Furniture fittings leader Hettich India has recently inaugurated its third plant at Vadodara. Simultaneously the company conducted the groundbreaking ceremony for its second plant at Indore, which is expected to be operational by 2025. In this 35-minute conversation, managing director Andre Eckholt tells me that Hettich is building a global manufacturing hub for feeding its markets in India as well as other countries.
“With this inauguration, we now have three at Vadodara and one in Indore. To date, we have invested over Rs 1,000 crore in building this state-of-the-art manufacturing complex. At Vadodara, we have doubled our telescopic slide capacity to two million sets per month. And we will be investing another Rs 700 crore for building more capacities, including our fifth plant that’s coming up at Indore.”
Eckholt says that India remains an import-dependent market as far as furniture fittings are concerned, with at least 70 per cent of the demand being catered by supplies from China. “Even though several Indian manufacturers have built up sizeable capacities, there is significant headroom for more investments.”
However, Hettich seems to be looking at a much larger picture, of making in India and supplying to the world. Already it is shipping slides and hinges from India to China, the Middle East and Europe, Eckholt confirms. “The Indian operations will play a significant role in Hettich’s global business within five years, as India will be the next largest manufacturing base after Germany.”
Hettich is also intent on positioning itself as a lifestyle brand, with innovative solutions that allow furniture users to save space, make their lives efficient, and enable high degrees of personalisation. In his keynote at the India Kitchen Congress in April 2023, Eckholt had indeed stated that urbanisation and individualisation were the key megatrends that would significantly impact the home improvement industry and that Hettich’s strategies were aligned with these trends.
“Individualisation is happening now, it is not a trend of the future. People are seeking an aspirational lifestyle, even where there is a space deficit. Hettich is helping them to achieve their aspirations with innovative solutions.”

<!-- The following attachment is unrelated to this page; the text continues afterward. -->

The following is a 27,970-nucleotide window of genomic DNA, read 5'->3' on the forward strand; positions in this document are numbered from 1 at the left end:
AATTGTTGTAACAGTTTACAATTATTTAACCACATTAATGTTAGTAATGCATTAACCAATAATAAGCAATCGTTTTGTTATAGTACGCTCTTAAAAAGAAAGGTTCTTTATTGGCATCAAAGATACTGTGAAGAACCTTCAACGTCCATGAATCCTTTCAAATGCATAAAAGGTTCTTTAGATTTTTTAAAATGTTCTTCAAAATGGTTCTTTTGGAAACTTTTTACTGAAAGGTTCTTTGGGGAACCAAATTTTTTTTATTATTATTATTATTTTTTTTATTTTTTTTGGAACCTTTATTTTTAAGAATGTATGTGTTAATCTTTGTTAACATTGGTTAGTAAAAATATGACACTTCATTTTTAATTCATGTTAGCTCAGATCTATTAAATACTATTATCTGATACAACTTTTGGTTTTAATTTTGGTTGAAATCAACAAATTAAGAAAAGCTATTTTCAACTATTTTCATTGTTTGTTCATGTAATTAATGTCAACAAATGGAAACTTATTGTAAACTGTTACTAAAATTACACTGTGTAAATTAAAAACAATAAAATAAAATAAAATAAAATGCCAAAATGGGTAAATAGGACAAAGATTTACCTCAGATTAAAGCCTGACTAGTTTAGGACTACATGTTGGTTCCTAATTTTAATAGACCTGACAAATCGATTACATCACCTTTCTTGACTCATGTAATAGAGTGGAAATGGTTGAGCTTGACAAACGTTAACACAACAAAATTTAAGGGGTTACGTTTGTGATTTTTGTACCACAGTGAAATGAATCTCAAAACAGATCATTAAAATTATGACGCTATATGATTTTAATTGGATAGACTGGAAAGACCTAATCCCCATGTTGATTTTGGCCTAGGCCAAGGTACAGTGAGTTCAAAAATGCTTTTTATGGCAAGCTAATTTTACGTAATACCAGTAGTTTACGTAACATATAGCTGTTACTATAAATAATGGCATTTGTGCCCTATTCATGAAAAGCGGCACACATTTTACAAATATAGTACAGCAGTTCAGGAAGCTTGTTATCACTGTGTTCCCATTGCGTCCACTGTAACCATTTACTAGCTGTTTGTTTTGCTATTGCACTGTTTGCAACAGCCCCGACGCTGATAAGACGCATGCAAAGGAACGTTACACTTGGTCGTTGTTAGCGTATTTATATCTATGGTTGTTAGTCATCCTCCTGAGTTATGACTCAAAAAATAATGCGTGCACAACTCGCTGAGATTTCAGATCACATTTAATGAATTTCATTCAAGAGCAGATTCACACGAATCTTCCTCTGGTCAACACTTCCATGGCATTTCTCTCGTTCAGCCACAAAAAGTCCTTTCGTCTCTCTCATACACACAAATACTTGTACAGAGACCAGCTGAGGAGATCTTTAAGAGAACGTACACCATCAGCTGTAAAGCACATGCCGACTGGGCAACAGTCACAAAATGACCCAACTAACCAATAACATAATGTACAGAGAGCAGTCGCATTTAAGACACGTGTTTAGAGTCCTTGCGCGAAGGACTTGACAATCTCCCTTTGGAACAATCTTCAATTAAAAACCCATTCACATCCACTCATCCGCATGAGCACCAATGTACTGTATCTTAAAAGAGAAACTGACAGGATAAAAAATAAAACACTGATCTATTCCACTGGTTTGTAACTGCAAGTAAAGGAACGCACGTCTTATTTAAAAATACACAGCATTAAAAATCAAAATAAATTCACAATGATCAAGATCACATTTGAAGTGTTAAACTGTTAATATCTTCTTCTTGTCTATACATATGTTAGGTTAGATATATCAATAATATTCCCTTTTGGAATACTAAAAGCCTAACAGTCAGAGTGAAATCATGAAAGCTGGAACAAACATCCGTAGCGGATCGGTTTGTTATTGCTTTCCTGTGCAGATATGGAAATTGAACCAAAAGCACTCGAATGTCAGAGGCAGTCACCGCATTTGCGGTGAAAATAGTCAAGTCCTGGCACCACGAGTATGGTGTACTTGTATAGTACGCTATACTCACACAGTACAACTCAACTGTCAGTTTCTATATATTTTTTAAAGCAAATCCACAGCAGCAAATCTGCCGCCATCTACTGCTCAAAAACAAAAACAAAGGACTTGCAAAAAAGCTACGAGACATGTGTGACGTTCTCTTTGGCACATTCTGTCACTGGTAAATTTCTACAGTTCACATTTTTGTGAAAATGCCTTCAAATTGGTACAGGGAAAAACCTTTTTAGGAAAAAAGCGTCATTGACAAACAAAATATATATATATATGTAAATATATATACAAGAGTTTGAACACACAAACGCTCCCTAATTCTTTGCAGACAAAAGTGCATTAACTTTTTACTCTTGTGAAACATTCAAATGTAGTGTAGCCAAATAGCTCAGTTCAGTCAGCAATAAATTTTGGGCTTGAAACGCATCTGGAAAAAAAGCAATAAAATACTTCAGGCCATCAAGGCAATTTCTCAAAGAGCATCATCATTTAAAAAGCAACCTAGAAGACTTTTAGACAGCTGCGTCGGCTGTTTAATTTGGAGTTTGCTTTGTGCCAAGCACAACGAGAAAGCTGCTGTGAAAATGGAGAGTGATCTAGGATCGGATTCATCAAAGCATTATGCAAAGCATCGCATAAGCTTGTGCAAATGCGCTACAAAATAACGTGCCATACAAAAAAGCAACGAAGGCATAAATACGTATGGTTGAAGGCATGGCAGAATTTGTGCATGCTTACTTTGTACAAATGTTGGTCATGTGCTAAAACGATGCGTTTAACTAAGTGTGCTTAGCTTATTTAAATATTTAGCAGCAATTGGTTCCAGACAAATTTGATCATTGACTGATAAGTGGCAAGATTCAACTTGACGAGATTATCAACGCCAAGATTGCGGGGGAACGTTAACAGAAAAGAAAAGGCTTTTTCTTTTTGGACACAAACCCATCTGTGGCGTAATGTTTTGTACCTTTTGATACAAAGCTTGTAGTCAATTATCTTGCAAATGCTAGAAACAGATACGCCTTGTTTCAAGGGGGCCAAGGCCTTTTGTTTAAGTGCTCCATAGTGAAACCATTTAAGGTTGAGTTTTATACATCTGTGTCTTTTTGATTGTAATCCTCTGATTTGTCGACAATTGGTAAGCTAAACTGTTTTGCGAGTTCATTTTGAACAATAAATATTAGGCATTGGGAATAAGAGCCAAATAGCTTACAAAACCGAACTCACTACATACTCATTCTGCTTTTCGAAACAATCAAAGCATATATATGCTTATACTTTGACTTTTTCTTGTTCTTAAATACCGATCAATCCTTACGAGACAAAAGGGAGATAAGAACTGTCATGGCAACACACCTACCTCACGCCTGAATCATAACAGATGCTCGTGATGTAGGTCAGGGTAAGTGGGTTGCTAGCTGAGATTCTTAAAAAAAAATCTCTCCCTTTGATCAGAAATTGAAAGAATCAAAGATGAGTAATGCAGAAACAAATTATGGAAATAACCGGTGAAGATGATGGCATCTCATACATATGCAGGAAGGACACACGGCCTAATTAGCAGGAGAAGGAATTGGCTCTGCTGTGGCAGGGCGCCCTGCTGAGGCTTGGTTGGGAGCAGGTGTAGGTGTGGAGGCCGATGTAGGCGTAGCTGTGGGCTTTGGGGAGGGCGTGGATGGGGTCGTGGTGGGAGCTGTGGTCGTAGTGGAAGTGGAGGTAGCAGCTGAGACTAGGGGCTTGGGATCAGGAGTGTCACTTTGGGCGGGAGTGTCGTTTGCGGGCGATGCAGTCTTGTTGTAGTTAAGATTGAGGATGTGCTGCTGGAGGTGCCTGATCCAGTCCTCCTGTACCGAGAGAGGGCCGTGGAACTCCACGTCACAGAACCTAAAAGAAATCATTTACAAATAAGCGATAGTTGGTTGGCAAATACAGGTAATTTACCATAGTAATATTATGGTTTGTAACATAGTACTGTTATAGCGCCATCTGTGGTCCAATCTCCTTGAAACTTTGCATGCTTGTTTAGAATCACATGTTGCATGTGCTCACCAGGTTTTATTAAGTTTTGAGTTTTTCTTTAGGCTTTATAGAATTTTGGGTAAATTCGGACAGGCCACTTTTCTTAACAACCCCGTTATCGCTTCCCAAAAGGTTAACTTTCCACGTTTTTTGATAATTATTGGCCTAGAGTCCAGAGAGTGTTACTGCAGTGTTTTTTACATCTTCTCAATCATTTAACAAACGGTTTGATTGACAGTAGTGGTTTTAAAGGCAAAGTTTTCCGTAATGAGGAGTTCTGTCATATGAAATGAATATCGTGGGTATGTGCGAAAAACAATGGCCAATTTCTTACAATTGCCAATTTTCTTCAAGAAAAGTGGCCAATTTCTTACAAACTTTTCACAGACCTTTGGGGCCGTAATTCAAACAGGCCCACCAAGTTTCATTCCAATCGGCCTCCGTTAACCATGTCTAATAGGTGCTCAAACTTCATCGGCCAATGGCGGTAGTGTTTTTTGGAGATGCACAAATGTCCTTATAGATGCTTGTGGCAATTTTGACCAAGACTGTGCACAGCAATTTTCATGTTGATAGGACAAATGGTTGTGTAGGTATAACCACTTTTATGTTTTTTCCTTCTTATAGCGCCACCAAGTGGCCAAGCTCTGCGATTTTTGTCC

Several of the company’s marketing initiatives, which involve close engagement with design professionals, consumers and builders, are aimed at gaining a deep understanding of the way consumers live and how furniture and interiors can be designed to improve their lives.
Eckholt also talked to me about some of the marketing initiatives that Hettich was currently undertaking and the kind of impact they were having on the brand’s positioning.
An interesting development that Eckholt spoke about was the recent acquisition of the Italian furniture fittings brand Formenti & Giovenzana (FGV) by Hettich. “While we are awaiting the approval of the regulatory authorities, all I can say is that both organisations have decided to come together as a single entity. Both are family-run businesses and share common values and believe that this coming together would be in the interest of the shareholders and customers. However, both companies will continue to operate in their respective markets as independent entities.”
FGV was founded in 1947 and has operations in Europe, Brazil, North America and Asia. With its five plants and over 900 employees, it offers a range of furniture solutions including hinges, drawers, alternative openings, sliding systems, guides, etc. In 2022 the company generated revenues of €250 million, with 80 per cent coming from markets outside Italy.
Hettich was founded in 1888 in Germany and is currently run by the family’s fourth generation, led by Dr Andreas Hettich. It clocked revenues of €1.50 billion in 2022, with 74 per cent being generated from outside Germany.
In this conversation, we also spoke at length about the significance of the recently issued Quality Control Orders by DPIIT, mandating compulsory BIS certification for resin-treated compressed wood laminates, wood-based boards, and plywood and wooden flush door shutters. Eckholt mentioned that other similar proposals were pending including one for telescopic slides, hinting that the furniture industry is going to be challenged in the short term, “but in the mid and long term I believe it would be good for the furniture as well as fittings and materials industry, as such regulations would help the industries to get organised and standardised.”
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In sum this was a conversation that revealed the thought process at Hettich and how the company is aiming to build a massive base in India, which would not only enable it to drive the domestic market but also respond to global challenges and opportunities in the long term.